He's cooled off a little in recent starts but given his pedigree and stats he's a cracking each-way bet at 100/1.
Jason Dufner has had his ball on a string for most of 2012 and it's given him the foundation to go on and become of the year's great success stories.
Nearly winning the 2011 USPGA - he was five clear on the back nine - suggested we weren't looking at a journeyman anymore but it's this season where he's shown his true class.
To begin with there were a series of good finishes where the only thing stopping him from winning was the fact that he hadn't done it before.
Dufner was the first-round leader in the Phoenix, the Cadillac and the Arnold Palmer Invitational. And he was the halfway leader in the Transitions Championship and again two starts later at The Masters.
The problem was he kept going backwards on the weekend.
It seemed just a matter of time though and, lo and behold, shortly after topping the round two leaderboard at Augusta, he turned a halfway lead into a first ever Tour victory by capturing the Zurich Classic of New Orleans.
Two tournaments on and he was lifting the Byron Nelson trophy too before almost making it a hat-trick when losing a play-off at the Crowne Plaza.
A slight concern for Dufner backers is that he's only played once since then and that was a month ago.
However, that produced a fourth place in the US Open and having recently got married, the recharging of the golf batteries has probably done him good.
Dufner is 16th in Driving Accuracy, sixth in Greens In Regulation and third in the All-Around ranking,
In the majors he's finished fifth and second in the last two USPGAs and, as already stated, fourth in the US Open and led The Masters at halfway. That's hugely impressive in anybody's book.
Two missed cuts out of two in the Open Championship isn't ideal but the new, improved Dufner is a completely different animal and there is a strong sense that the set-up at Lytham will really suit him this year.
On the form he's shown this year, 50/1 is a steal.
Justin Rose first made his name in this tournament as a 17-year-old amateur at Royal Birkdale when finishing tied fourth.
Bizarrely, that remains his best finish in the majors but only just after tied fifths in The Masters and US Open.
In truth, Rose has now built a nice body of form in the majors and that includes two decent efforts this year - an eighth at Augusta and a tied 21st at Olympic Club.
Having turned himself into a regular winner on the US Tour, perhaps something he doesn't quite get enough credit for, Rose is now ready to make the next step.
His four US victories include a victory in March's WGC-Cadillac Championship which means, like so many recent Open winners, he goes into the event with the added confidence of a recent win under his belt.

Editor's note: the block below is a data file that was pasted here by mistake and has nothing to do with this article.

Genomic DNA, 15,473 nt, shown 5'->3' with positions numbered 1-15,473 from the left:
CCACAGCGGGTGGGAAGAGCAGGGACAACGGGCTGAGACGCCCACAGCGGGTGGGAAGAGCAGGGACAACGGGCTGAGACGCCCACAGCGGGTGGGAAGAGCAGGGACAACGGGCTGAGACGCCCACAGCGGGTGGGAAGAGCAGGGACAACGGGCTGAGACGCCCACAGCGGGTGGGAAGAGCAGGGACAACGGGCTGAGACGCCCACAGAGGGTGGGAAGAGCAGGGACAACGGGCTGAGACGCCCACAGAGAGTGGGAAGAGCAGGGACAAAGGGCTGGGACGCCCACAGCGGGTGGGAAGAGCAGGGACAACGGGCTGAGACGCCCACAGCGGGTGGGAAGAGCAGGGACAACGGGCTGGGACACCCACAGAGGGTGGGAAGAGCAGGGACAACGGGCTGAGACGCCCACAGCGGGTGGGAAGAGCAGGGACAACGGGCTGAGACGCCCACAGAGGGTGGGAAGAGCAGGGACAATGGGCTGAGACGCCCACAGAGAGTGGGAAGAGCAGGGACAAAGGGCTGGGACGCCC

Rose's last two appearances on European soil have produced a runners-up finish to Luke Donald at Wentworth and a ninth place in France last time out.
That was the perfect warm-up in many ways - not good enough to ruin his price and also prompting him to make a few minor tweaks.
Rose has done that after a good session with Sean Foley and looks to be peaking perfectly for a huge challenge in the tournament where he made his name.
Despite the troubles he suffered early in his career, Rose played in the 2001 Open at Lytham and was a decent tied 30th. That adds a few more percentage points of confidence so have a decent bet on Justin at 33/1.
For the final spot I've toyed with the idea of Raphael Jacquelin, Ross Fisher, Bo Van Pelt and Nick Watney at big prices and, at the front of the market, Lee Westwood and Rory McIlroy, after he was pushed out to 25s.
But when you look at the current trends and the idea of picking great ball-strikers, there's one obvious name that jumps out at the prices - Hunter Mahan at 50s.
Americans have won the first two majors of 2012 and the last two Opens at Lytham and all four were Ryder Cup/Presidents Cup players. The last 15 majors have also been won by 15 different golfers with the last nine going to first time-winners. Also, 11 of the last 15 Opens were won by a player with a previous win earlier that season.
Fowler fits those trends and so would fellow Californian Mahan.
Take a look at the ball-striking stats and you'll find Mahan ranked first. And after two wins earlier this season he's rounding right into top form again after an 11th at the Travelers and an eighth at the AT&T on his last two starts.
Mahan was ranked third and first respectively for Driving Accuracy in those two events and first and second in Greens In Regulation. In other words, he's striping it.
His Open record is patchy but it does include a sixth place at Carnoustie in 2007 and that forms part of a sequence of 10 top-20 finishes in the majors since the 2007 US Open.
Mahan is a better player around the greens than he once was (147th in Scrambling from under 30 yards in 2010, 65th this year) but his trademark is hitting fairways and greens and that looks such a big asset this week.
With four US Tour wins since early 2010 he's ready to make the leap to major champion.
All five picks are joint best price with BetVictor so, as they're giving money back if any of Westwood, Poulter, Donald or Garcia win, they're the best place to strike your bets.